Wise words by Gertrude Jekyll published in her introduction to Wood and Garden

“If in the following chapters I have laid special stress upon gardening for beautiful effect, it is because it is the way of gardening that I love best, and understand most of, and that seems to me capable of giving the greatest amount of pleasure. I am strongly for treating garden and wooded ground in a pictorial way, mainly with large effects, and in the second place with lesser beautiful incidents, and for so arranging plants and trees and grassy spaces that they look happy and at home, and make no parade of conscious effort. I try for beauty and harmony everywhere, and especially for harmony of colour. A garden so treated gives the delightful feeling of repose, and refreshment, and purest enjoyment of beauty, that seems to my understanding to be the best fulfilment of its purpose; while to the diligent worker its happiness is like the offering of a constant hymn of praise. For I hold that the best purpose of a garden is to give delight and to give refreshment of mind, to soothe, to refine, and to lift up the heart in a spirit of praise and thankfulness. It is certain that those who practise gardening in the best ways find it to be so.”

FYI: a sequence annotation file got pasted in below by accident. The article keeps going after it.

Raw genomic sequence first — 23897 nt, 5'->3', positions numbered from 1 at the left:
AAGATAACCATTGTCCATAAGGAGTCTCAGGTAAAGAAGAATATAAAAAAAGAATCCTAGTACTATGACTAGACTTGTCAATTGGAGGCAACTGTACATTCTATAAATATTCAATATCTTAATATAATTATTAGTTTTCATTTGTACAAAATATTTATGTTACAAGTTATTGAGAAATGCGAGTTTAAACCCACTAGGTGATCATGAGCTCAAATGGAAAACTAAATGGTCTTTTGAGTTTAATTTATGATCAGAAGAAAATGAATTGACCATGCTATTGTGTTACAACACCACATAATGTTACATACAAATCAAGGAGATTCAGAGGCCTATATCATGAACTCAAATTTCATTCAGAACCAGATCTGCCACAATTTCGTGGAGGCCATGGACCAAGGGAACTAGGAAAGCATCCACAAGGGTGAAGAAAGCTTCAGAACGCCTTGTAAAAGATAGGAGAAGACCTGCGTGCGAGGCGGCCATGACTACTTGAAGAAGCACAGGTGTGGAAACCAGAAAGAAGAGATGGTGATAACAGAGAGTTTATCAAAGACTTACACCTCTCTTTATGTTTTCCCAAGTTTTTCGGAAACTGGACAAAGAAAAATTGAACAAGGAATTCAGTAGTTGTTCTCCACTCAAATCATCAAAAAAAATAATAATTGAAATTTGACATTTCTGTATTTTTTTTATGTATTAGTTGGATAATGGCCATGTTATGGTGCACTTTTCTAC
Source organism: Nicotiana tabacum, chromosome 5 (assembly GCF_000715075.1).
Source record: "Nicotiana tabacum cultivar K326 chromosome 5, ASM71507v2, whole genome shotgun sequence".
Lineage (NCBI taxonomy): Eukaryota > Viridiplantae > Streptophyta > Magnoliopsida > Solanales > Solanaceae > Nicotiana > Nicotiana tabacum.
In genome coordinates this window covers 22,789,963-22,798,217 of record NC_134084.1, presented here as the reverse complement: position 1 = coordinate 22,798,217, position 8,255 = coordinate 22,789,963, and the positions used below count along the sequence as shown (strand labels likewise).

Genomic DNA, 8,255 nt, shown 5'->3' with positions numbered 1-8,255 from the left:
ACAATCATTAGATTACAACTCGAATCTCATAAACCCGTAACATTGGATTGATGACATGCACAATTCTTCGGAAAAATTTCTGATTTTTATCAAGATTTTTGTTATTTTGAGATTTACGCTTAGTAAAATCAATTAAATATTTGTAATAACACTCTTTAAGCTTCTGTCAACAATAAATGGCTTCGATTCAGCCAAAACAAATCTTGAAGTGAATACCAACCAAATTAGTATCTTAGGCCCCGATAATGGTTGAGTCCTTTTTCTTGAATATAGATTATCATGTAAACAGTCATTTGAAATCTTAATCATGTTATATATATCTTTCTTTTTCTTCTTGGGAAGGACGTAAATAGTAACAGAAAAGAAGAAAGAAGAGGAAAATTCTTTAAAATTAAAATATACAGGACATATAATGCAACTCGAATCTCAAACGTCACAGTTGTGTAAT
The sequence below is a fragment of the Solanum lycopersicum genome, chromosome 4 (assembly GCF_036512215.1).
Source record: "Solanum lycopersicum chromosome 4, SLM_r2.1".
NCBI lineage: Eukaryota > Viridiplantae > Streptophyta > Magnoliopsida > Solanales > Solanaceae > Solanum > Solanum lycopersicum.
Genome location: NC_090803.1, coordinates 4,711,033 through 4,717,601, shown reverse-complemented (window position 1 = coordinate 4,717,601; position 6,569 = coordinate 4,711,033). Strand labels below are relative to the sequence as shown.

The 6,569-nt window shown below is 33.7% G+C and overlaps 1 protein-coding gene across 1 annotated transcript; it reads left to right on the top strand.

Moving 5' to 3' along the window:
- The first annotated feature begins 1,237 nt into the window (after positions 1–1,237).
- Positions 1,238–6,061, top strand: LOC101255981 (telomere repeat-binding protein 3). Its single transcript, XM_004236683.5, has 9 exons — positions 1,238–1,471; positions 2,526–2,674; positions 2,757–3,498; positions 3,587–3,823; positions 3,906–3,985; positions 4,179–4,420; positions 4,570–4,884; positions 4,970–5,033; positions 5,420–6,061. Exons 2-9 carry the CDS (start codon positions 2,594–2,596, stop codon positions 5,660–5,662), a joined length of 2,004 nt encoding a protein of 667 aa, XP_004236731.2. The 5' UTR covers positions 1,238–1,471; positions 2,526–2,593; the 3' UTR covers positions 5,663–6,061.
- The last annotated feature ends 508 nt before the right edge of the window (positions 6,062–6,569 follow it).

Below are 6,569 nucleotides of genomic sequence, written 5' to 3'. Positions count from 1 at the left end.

Gertrude Jekyll, Wood and Garden: Notes and thoughts, practical and critical, of a working amateur

What is “hARTiculturish?”

I’ll try to explain via several posts [not in any special order] via visual images, words, contrasting pairs of one or the other, etc… My intention is to provoke a grin, a chuckle, an “aha,” “ohhhh,” or “coolio,” “totally awesome, dude,” or “simply¬†magnificent” while developing my own ideas about what you can do when you introduce instances of art and horticulture to each–a sort of extension of 21st-century cultural practices with centuries-old botanical processes (e.g., overlapping the disciplines and seeing what emerges).

Her’e’s a fun example, especially chosen for its grin-tickling qualities: Tree Pants by Peter Coffin, 2007.